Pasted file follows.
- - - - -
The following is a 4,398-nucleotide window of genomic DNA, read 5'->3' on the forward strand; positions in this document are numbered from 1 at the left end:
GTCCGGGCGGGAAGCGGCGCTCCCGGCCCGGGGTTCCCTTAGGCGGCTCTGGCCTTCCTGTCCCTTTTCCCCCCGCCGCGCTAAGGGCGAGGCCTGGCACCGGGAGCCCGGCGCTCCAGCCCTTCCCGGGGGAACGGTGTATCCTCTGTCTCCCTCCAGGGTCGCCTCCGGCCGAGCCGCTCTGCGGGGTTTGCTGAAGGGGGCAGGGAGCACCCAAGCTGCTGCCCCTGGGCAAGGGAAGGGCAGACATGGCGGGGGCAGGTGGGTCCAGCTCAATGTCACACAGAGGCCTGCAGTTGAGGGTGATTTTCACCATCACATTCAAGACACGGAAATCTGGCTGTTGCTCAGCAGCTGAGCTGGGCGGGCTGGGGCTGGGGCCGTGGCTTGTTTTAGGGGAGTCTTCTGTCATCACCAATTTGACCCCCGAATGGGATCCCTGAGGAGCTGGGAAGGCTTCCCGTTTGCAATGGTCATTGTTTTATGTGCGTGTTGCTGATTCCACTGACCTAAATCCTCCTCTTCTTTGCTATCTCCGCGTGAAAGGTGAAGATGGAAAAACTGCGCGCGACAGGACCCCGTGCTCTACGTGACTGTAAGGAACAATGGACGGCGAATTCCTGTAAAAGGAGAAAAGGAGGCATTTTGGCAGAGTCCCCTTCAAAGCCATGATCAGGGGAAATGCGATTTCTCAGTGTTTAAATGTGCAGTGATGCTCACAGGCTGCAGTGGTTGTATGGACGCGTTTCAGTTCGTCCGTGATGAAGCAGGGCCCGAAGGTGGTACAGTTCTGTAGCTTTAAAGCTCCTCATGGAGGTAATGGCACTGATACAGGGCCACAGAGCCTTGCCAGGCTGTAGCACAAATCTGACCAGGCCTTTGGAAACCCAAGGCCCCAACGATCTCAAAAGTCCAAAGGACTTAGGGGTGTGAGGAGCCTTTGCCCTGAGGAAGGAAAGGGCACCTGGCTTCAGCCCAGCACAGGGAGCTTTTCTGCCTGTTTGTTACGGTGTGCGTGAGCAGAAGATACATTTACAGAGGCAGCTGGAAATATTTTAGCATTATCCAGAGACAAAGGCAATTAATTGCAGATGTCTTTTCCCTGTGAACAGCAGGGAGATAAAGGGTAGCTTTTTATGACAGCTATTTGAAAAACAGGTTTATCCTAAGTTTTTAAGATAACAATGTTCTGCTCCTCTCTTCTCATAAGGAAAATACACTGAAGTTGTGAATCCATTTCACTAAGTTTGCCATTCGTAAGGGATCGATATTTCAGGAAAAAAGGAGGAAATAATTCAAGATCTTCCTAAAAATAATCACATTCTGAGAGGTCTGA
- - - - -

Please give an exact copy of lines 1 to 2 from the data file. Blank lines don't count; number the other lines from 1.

The following is a 4,398-nucleotide window of genomic DNA, read 5'->3' on the forward strand; positions in this document are numbered from 1 at the left end:
GTCCGGGCGGGAAGCGGCGCTCCCGGCCCGGGGTTCCCTTAGGCGGCTCTGGCCTTCCTGTCCCTTTTCCCCCCGCCGCGCTAAGGGCGAGGCCTGGCACCGGGAGCCCGGCGCTCCAGCCCTTCCCGGGGGAACGGTGTATCCTCTGTCTCCCTCCAGGGTCGCCTCCGGCCGAGCCGCTCTGCGGGGTTTGCTGAAGGGGGCAGGGAGCACCCAAGCTGCTGCCCCTGGGCAAGGGAAGGGCAGACATGGCGGGGGCAGGTGGGTCCAGCTCAATGTCACACAGAGGCCTGCAGTTGAGGGTGATTTTCACCATCACATTCAAGACACGGAAATCTGGCTGTTGCTCAGCAGCTGAGCTGGGCGGGCTGGGGCTGGGGCCGTGGCTTGTTTTAGGGGAGTCTTCTGTCATCACCAATTTGACCCCCGAATGGGATCCCTGAGGAGCTGGGAAGGCTTCCCGTTTGCAATGGTCATTGTTTTATGTGCGTGTTGCTGATTCCACTGACCTAAATCCTCCTCTTCTTTGCTATCTCCGCGTGAAAGGTGAAGATGGAAAAACTGCGCGCGACAGGACCCCGTGCTCTACGTGACTGTAAGGAACAATGGACGGCGAATTCCTGTAAAAGGAGAAAAGGAGGCATTTTGGCAGAGTCCCCTTCAAAGCCATGATCAGGGGAAATGCGATTTCTCAGTGTTTAAATGTGCAGTGATGCTCACAGGCTGCAGTGGTTGTATGGACGCGTTTCAGTTCGTCCGTGATGAAGCAGGGCCCGAAGGTGGTACAGTTCTGTAGCTTTAAAGCTCCTCATGGAGGTAATGGCACTGATACAGGGCCACAGAGCCTTGCCAGGCTGTAGCACAAATCTGACCAGGCCTTTGGAAACCCAAGGCCCCAACGATCTCAAAAGTCCAAAGGACTTAGGGGTGTGAGGAGCCTTTGCCCTGAGGAAGGAAAGGGCACCTGGCTTCAGCCCAGCACAGGGAGCTTTTCTGCCTGTTTGTTACGGTGTGCGTGAGCAGAAGATACATTTACAGAGGCAGCTGGAAATATTTTAGCATTATCCAGAGACAAAGGCAATTAATTGCAGATGTCTTTTCCCTGTGAACAGCAGGGAGATAAAGGGTAGCTTTTTATGACAGCTATTTGAAAAACAGGTTTATCCTAAGTTTTTAAGATAACAATGTTCTGCTCCTCTCTTCTCATAAGGAAAATACACTGAAGTTGTGAATCCATTTCACTAAGTTTGCCATTCGTAAGGGATCGATATTTCAGGAAAAAAGGAGGAAATAATTCAAGATCTTCCTAAAAATAATCACATTCTGAGAGGTCTGA